Do You Have a Career Disaster Management Plan?

When disaster strikes, we are often incapacitated by fear and confusion. Rational planning and decision-making are not always easy in such situations. Fortunately, we can learn a lesson or two from our corporate counterparts. Almost all large organizations have a comprehensive disaster management and emergency preparedness plan, documenting every conceivable action the organization will take in the wake of an emergency.

A personal disaster management plan should, at the minimum, cover the following:

Outline multiple scenarios

What career (or personal) emergencies can an individual face? From accidents to terminations, there is an exhaustive list of "what if XYZ happens". Think about all possibilities – false accusations, defamation, career mishaps, termination, relocation, transfer, sudden death, long term illness, plant closedown.

Create an action plan

Once you have outlined scenarios, create action plans (or a common action plan if you are grouping the what ifs) listing a series of steps (long term and short term) you will undertake.

Work out the financials

If you are downsized (or lose the ability to work for an extended period of time), how will you ensure the bills are paid? Do you have emergency funds? Have you purchased insurance? Will you take up a temporary part time or full time job? If that is an option, do you personally know someone who could, at a short notice, provide work?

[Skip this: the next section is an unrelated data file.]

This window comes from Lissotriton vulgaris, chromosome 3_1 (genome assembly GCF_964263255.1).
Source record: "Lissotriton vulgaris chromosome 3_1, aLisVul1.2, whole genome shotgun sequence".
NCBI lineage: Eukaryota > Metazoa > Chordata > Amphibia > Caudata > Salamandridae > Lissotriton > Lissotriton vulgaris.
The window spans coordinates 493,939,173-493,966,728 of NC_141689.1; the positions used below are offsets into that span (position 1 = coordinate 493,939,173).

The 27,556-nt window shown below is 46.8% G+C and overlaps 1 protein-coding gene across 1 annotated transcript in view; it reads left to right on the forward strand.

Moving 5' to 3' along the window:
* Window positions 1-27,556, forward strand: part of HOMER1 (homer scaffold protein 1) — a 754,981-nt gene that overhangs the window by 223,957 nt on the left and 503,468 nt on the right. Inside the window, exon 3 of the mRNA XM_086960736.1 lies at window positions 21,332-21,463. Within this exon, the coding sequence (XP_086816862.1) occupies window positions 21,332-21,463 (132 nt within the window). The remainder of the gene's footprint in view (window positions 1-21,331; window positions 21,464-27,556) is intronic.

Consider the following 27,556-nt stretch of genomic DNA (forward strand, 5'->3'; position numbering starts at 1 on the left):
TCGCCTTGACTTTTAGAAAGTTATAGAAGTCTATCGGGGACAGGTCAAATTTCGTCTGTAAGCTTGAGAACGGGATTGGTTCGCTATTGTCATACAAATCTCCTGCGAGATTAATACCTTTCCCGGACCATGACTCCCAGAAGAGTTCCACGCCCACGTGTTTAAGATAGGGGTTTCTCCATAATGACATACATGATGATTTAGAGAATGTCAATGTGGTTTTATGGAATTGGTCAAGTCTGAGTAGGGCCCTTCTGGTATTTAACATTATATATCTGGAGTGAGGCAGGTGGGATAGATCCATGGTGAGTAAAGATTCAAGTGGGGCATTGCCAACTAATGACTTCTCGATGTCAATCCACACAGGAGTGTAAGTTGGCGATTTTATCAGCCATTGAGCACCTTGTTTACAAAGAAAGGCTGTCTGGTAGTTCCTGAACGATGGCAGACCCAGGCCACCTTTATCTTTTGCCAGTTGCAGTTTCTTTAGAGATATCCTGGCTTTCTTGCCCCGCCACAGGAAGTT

List contacts

Develop a core team of individuals (or institutions) whom you will contact in the wake of an emergency. Local law enforcement officials, attorneys, CPAs, physicians, family members, friends, peers, networking buddies, industry contacts, industry associations, consultants, unemployment offices, recruiters, local companies, and others. Prepare a detailed list with contact information.

Develop a career plan

How will you handle your career immediately after the emergency? If you will need to look for a new job, outline a comprehensive career marketing plan with job search strategies, networking techniques, resume material, etc. Don't just touch the surface by listing strategies. Get into details, such as who, when, where, and how for each component.